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China's Li Auto pins hopes on first all-electric model

FILE PHOTO: People stand near the logo of Chinese EV maker Li Auto at a product launch event in Beijing

BEIJING (Reuters) - Li Auto officially launched on Friday its first pure electric model MEGA multi-purpose vehicle (MPV), which founder and CEO Li Xiang expects to become the Chinese electric vehicle startup's top seller among cars priced above half a million yuan.

The company also unveiled some higher-priced new versions in its existing L series, despite a protracted price war in the sector, and announced plans to invest at least 6 billion yuan ($833.6 million) in the coming years to build more than 5,000 directly operated 5C charging stations.

The new family flagship MEGA Max, touted by Li as the fastest-charging mass-produced car, goes for 559,800 yuan, and deliveries will start on March 11.

The MEGA, dubbed by company as the "highway bullet train" due to its streamlined bullet-style shape, can travel 500 kilometres (311 miles) on a 12-minute charge.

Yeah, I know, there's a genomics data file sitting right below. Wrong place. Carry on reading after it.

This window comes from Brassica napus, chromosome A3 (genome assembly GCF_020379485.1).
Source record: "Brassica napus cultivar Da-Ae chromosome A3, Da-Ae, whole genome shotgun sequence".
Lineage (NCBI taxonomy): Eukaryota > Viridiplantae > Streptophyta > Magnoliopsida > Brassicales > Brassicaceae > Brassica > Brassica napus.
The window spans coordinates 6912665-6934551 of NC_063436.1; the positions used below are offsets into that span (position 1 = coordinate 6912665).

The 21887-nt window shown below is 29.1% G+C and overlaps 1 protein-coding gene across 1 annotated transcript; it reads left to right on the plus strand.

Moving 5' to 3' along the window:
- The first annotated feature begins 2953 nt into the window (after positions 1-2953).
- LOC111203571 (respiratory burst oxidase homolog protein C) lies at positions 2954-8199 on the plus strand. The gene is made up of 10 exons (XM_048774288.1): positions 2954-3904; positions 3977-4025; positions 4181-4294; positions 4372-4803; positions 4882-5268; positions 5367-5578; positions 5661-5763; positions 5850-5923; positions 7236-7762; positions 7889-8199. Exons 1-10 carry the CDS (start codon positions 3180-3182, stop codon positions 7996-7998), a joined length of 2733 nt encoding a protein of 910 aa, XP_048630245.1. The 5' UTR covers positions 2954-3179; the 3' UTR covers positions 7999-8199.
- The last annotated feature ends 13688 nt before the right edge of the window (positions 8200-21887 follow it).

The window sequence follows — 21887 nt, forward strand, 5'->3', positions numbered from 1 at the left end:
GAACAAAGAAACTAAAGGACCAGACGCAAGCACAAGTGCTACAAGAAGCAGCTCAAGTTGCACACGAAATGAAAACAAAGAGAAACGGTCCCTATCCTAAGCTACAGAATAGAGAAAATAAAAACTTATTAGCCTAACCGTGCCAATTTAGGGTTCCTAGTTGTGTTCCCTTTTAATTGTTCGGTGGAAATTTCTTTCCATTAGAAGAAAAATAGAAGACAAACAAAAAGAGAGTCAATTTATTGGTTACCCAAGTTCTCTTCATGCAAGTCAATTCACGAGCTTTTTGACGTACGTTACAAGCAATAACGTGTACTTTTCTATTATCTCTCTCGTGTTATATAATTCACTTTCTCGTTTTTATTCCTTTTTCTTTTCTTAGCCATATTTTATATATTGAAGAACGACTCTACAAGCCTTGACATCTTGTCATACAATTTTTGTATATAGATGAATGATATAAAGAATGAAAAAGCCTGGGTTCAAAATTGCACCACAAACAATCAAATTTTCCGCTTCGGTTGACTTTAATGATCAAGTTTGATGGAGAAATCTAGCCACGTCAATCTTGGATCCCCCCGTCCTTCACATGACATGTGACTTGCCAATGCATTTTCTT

The EV startup also took the wraps off new versions of its L series of hybrid SUVs - the L7, L8 and L9. It hiked prices for a new version of the L7 Pro by 2.9% and the new L8 Pro by 2.8%.

By comparison, U.S. EV giant Tesla and local heavyweight BYD have both delved deeper into a protracted price war.

The official launch of Li Auto's first all-electric model, first unveiled at the Guangzhou auto show in November, came after the nine-year-old automaker beat fourth quarter earnings estimates on Monday as it posted its first year of profitability in 2023.

The company expected first quarter deliveries to range between 100,000 and 103,000 vehicles, a 90.2-95.9% rise from a year earlier but down 21.9-24.1% from the previous quarter.

At Friday's event, founder Li also said that "our goal is to, within three years, enable all staffers at Li Auto factories to get paid at same levels as that in developed industrial nations such as Japan and Germany."

The company's frontline workers at its Beijing and Changzhou factories, including ex-servicemen and fresh graduates, are paid 30% higher than the local factory sector average, according to Li.

($1 = 7.1980 Chinese yuan)

(Reporting by Qiaoyi Li, Zhang Yan and Brenda Goh; Editing by Jacqueline Wong and Susan Fenton)

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